## Arithmetic Operations on Vectors

You can perform many of the same arithmetic operations
on vectors that you can on scalar quantities. Adding two
vectors involves adding the second vector’s components to
the first vector’s components.

v1 = < x1, y1, z1 > v2 = < x2, y2, z2 >
v1 + v2 = < x1 + x2, y1 + y2, z1 + z2 >

If you have two vectors, v1 and v2

v1 = < 7, -2, 4 > v2 = < 1, 5, 6 >

The sum of v1 and v2 is

v1 + v2 = < 7 + 1, -2 + 5, 4 + 6 >
v1 + v2 = < 8, 3, 10 >

Subtracting two vectors involves subtracting each of the
second vector’s components from the first vector’s
components.

v1 = < x1, y1, z1 > v2 = < x2, y2, z2 >
v1 - v2 = < x1 - x2, y1 - y2, z1 - z2 >

If you have two vectors, v1 and v2

v1 = < 3, 7, -1 > v2 = < 4, 2, 5 >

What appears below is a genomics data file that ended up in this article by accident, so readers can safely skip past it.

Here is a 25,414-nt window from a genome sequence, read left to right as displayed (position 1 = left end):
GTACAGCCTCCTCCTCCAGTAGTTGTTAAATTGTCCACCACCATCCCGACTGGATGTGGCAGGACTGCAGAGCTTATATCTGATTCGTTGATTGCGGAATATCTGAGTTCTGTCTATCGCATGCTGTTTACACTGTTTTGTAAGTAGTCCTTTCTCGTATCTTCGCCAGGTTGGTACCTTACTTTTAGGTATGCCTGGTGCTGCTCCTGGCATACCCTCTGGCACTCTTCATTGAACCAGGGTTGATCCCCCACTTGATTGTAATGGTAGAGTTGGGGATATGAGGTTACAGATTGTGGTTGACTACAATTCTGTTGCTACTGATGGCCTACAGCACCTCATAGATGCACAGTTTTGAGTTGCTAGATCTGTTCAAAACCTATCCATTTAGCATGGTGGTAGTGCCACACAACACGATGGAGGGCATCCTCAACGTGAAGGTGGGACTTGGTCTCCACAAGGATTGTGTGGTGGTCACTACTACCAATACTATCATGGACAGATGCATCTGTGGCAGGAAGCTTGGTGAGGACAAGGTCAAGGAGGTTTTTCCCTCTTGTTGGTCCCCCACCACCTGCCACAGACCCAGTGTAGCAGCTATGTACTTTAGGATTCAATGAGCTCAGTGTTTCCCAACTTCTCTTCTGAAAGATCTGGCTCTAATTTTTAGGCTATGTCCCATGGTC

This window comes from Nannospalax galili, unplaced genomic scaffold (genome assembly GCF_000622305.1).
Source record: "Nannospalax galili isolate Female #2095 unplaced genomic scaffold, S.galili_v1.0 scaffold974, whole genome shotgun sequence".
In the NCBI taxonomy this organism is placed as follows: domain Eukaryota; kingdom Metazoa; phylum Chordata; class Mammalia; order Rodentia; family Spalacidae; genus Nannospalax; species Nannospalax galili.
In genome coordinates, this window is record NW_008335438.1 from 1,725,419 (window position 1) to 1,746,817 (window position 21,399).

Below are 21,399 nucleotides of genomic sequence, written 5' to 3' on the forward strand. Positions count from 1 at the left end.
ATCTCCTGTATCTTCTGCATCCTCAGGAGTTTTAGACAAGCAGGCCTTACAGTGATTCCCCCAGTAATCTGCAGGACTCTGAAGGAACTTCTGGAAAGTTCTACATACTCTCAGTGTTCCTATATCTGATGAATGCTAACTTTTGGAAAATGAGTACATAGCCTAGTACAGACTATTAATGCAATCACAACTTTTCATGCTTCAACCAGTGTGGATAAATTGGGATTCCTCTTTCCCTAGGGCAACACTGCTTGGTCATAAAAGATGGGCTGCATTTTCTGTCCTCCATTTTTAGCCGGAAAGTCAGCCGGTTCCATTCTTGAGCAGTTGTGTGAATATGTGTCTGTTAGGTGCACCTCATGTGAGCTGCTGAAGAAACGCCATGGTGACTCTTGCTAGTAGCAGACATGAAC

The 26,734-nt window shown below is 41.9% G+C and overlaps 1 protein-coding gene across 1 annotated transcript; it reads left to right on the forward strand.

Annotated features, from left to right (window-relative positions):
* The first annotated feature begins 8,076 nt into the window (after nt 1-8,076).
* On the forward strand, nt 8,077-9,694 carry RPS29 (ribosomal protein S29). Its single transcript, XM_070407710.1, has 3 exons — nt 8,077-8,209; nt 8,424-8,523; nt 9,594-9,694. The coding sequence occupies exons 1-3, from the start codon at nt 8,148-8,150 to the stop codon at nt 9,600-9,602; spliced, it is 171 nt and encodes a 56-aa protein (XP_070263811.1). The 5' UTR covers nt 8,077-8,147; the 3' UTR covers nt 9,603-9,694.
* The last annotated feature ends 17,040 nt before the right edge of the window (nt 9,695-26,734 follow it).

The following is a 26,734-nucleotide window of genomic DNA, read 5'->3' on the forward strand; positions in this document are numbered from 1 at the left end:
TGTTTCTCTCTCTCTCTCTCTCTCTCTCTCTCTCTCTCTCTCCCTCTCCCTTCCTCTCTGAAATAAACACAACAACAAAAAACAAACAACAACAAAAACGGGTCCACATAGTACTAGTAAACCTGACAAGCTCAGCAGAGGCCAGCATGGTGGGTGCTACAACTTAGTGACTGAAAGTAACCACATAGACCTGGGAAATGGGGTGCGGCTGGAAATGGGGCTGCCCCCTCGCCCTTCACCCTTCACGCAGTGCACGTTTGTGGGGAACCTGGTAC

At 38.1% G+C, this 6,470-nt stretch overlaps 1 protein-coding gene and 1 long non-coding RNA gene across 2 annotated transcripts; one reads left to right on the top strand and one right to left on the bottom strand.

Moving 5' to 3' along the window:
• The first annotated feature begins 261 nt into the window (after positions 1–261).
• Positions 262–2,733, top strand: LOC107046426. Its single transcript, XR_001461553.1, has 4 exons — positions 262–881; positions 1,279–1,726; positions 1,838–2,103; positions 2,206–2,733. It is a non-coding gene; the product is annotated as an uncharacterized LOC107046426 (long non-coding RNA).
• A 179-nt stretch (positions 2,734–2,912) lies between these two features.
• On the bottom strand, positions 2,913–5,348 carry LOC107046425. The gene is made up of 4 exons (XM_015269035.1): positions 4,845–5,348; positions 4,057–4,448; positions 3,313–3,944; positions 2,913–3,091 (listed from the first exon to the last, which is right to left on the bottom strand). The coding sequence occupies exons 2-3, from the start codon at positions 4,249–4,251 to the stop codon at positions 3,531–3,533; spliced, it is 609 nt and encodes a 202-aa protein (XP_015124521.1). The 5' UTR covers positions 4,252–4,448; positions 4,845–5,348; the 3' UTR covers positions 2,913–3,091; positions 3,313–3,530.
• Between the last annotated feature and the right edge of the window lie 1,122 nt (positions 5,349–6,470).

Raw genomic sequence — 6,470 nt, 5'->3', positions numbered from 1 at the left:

Subtracting v2 from v1 yields

v1 - v2 = < 3 - 4, 7 - 2, -1 - 5 >
v1 - v2 = < -1, 5, -6 >

Next section I cover the dot product, which is the
result of multiplying two vectors. You can easily multiply
a vector by a scalar value. If you multiply a vector v

v = < x, y, z >

by a scalar s, you get the result

v * s = < x * s, y * s, z * s >

Multiplying the vector v

v = < -2, 5, 7 >

by the scalar value 5 gives you the result

5v = < -2 * 5, 5 * 5, 7 * 5 >
5v = < -10, 25, 35 >

Next (Dot Product)

Previous (Vector Length)